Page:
Poetry by Susan Laughter Meyers. Winner of the 2012 Cider Press Review Editors’ Prize.
Few poets writing today manage to teach us the beauty of the simple things with such precise language and tender care for detail… as Susan Laughter Meyers does in her new book My Dear, Dear Stagger Grass. Meyers writes with the voraciousness of someone seeking to consume and somehow preserve every fiber of our senses it is about collecting place, but it is also about collecting feeling, memory, and a way of being in the world. So deftly crafted is this moment of marital intimacy and distance: ‘What? he asks, looking puzzled. He never knows / what I’m thinking. I should take advantage / of this moment. I should tell him less than I do.’ –Kwame Dawes, author of Duppy Conqueror: New and Selected Poems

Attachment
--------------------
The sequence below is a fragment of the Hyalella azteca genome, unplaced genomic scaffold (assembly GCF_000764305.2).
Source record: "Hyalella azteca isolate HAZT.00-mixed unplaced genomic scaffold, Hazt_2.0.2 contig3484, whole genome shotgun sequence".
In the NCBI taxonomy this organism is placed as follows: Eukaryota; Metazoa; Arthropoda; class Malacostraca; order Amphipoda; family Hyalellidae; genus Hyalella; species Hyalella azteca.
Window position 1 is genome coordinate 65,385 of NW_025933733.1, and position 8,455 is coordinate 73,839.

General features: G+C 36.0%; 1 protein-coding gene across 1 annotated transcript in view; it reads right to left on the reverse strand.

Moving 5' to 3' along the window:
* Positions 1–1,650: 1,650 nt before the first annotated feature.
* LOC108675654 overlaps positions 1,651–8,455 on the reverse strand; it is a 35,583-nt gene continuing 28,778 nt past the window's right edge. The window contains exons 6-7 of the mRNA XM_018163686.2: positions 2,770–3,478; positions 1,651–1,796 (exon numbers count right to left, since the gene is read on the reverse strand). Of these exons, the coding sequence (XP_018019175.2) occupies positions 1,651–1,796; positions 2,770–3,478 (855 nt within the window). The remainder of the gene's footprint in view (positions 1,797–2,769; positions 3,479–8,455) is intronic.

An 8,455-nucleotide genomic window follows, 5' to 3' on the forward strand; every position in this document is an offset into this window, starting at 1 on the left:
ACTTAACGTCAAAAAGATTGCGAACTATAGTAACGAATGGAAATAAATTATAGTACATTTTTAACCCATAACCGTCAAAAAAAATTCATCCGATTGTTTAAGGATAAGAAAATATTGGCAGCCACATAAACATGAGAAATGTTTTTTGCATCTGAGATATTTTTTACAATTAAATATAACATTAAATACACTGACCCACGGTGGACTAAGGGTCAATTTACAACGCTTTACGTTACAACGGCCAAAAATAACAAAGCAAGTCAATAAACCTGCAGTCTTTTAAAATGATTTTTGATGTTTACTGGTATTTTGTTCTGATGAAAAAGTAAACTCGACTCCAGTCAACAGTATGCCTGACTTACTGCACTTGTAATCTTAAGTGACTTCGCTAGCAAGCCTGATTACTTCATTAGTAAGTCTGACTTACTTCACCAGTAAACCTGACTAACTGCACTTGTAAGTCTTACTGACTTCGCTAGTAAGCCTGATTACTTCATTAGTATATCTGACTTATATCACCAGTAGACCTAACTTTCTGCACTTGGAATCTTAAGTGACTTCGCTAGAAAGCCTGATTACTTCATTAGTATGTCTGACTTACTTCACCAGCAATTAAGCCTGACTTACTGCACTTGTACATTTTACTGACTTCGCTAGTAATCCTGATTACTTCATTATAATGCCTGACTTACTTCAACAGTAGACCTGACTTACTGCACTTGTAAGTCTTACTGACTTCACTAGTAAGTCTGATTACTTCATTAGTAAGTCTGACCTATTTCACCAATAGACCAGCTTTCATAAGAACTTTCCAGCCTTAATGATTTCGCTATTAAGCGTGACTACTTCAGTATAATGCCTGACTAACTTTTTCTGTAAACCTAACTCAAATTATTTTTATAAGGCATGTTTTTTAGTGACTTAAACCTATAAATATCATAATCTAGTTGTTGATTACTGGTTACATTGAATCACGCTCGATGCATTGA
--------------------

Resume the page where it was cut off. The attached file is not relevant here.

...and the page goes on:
These keenly inventive stanzas, unfurling like fragments of film, infuse the literary landscape with a refreshing and commanding cadence. With one swift, memorable stroke, Meyers has assured her place in the canon. –Patricia Smith, author of Shoulda Been Jimi SavannahMore than once, Meyers articulates what we as artists and thoughtful human beings too often need to be reminded of the joy of finding what we weren’t looking for: ‘you who have spotted nothing but broken shells, / pearled black and amber, / and this beached stranger, almost your twin, / this woman staring down the sea.’ And after that, what is left to say, but ‘beautiful.’ –Lola Haskins, author of The Grace to Leave